Sjögren's (pronounced "show grins") syndrome is a chronic (or lifelong) condition that causes dry mouth and dry eyes. The syndrome also can affect any of the body's glands, including those that secrete sweat, saliva and oil.
Sjögren's syndrome is an autoimmune disorder, meaning the body's immune system mistakenly attacks the body's own cells and organs. In this case, the immune system attacks the organs that normally produce lubricating fluid, including the salivary glands in the mouth and the lacrimal glands in the eye. This leads to scarring and, eventually, a marked reduction in tear and saliva production, which causes dryness of the eyes and mouth.
Dry mouth and dry eyes can lead to tooth decay, periodontal disease, poorly fitting dentures, salivary gland stones, infection of the salivary glands, oral fungal infections (thrush), mouth sores, weight loss, malnutrition, bacterial conjunctivitis (a bacterial infection of the conjunctiva), corneal damage and vision loss.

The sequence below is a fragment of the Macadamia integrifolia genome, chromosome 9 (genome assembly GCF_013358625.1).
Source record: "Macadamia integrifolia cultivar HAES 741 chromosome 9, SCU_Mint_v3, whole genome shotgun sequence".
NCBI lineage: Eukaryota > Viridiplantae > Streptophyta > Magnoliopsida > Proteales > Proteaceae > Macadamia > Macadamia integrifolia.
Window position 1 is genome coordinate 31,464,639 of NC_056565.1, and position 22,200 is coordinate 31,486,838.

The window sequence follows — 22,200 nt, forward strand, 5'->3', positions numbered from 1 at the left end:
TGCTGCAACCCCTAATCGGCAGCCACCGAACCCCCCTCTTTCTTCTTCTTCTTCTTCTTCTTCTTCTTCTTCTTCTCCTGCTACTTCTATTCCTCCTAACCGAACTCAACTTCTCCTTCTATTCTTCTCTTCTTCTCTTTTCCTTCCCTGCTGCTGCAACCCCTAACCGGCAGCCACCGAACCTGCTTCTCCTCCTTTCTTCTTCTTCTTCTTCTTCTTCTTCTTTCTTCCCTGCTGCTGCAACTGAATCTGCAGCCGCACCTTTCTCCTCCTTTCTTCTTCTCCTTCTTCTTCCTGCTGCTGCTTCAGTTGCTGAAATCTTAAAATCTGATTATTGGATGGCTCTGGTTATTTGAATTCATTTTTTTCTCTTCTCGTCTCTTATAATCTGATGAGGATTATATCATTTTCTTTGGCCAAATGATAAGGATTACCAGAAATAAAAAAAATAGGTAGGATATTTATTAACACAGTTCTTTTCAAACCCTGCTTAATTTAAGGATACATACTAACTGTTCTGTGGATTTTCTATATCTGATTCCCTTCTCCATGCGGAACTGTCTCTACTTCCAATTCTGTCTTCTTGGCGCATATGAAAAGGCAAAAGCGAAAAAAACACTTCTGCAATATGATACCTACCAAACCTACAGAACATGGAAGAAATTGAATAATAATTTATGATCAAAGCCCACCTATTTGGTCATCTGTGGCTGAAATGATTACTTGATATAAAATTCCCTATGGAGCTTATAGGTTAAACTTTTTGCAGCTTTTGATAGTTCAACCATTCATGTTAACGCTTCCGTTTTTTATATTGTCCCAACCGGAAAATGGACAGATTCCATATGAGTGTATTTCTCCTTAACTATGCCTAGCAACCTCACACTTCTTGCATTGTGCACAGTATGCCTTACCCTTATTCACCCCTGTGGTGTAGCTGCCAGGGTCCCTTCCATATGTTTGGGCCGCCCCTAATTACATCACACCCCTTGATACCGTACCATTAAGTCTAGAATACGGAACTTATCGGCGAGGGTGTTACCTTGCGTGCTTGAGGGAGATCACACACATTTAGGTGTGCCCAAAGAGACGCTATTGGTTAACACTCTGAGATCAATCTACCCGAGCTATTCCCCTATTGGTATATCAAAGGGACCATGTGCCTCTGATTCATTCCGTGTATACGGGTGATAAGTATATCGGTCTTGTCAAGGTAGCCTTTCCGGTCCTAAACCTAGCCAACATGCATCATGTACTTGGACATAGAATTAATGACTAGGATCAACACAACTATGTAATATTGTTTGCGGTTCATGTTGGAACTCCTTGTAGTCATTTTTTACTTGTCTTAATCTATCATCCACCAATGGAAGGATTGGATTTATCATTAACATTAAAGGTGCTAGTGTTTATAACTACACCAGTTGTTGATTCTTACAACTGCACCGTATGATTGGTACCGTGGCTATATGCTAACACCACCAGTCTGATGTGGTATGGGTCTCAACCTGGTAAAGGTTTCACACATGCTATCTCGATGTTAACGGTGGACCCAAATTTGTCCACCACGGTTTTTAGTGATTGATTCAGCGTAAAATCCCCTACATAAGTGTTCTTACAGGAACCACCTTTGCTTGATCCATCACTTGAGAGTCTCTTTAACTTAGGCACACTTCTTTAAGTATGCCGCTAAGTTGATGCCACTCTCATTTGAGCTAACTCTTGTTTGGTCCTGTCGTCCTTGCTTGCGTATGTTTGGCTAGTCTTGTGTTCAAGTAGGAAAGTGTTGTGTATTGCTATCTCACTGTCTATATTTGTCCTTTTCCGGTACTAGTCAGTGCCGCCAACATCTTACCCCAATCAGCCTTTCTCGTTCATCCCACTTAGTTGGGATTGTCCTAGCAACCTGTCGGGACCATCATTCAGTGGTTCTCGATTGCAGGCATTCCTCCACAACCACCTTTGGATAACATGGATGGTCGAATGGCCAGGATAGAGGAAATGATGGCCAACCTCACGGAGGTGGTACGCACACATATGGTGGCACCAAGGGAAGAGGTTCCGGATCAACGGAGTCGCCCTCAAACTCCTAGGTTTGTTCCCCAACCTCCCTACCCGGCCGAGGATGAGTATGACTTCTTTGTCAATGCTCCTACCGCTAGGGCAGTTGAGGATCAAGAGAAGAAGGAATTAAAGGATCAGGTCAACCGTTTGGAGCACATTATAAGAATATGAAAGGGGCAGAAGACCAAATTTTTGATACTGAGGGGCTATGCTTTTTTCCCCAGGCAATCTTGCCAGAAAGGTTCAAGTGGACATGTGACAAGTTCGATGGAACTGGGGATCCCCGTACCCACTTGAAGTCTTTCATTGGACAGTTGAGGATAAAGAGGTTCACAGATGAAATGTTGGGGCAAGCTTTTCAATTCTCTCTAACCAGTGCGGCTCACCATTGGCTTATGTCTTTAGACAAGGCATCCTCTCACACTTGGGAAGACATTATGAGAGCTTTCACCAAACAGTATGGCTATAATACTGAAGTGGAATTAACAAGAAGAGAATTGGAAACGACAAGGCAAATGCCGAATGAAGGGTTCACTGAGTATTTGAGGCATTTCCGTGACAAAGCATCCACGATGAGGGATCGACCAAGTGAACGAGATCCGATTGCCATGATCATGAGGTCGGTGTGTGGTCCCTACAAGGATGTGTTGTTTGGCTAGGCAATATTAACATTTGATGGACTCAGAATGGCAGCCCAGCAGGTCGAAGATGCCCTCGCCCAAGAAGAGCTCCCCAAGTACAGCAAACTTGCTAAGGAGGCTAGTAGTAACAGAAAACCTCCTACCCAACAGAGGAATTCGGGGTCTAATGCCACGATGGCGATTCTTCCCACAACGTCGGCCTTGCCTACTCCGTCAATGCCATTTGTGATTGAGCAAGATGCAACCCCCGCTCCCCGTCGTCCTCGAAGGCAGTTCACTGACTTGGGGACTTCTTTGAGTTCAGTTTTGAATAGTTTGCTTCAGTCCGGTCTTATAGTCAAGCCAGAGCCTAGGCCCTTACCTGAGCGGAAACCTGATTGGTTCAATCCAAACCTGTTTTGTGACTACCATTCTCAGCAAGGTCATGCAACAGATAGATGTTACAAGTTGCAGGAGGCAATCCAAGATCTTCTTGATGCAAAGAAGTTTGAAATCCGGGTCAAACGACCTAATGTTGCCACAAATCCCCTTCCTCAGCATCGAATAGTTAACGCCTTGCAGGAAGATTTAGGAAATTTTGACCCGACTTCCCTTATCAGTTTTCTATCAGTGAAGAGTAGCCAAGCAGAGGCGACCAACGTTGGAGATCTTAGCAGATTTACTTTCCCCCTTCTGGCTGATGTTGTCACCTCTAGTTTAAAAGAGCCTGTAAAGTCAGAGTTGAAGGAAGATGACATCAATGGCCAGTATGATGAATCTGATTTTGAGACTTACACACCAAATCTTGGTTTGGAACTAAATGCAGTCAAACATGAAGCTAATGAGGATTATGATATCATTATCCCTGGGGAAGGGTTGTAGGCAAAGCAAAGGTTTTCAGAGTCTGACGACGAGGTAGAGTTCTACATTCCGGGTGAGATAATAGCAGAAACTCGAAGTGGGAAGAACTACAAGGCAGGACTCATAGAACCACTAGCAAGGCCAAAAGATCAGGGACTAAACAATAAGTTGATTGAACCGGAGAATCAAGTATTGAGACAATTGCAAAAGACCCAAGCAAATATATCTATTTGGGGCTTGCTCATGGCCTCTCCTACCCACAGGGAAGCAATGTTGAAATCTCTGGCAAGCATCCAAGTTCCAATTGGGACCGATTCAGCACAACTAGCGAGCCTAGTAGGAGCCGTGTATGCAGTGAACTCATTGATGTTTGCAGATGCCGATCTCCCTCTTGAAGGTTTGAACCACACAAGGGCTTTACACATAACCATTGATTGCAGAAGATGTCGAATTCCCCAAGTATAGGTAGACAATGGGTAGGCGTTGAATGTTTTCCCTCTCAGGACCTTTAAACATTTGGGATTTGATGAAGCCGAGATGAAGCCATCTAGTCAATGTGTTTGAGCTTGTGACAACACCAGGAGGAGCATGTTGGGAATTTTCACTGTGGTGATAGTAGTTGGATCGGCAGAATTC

Named after Swedish eye doctor Dr. Henrik Sjögren, this syndrome can affect people of all ages and races. However, 90% of all cases involve women, most commonly between the ages of 45 and 55. The condition affects between 2 million and 4 million people in the United States. The cause of this disease is unknown. Research is ongoing, including recent discoveries that certain genes may make a person more prone to developing Sjögren's syndrome.
About half of people with Sjögren's syndrome also have another connective-tissue disease such as rheumatoid arthritis or systemic lupus erythematosus (SLE or lupus). In these people, Sjögren's syndrome is referred to as a secondary condition. In people without another connective-tissue disease, Sjögren's syndrome is called a primary condition.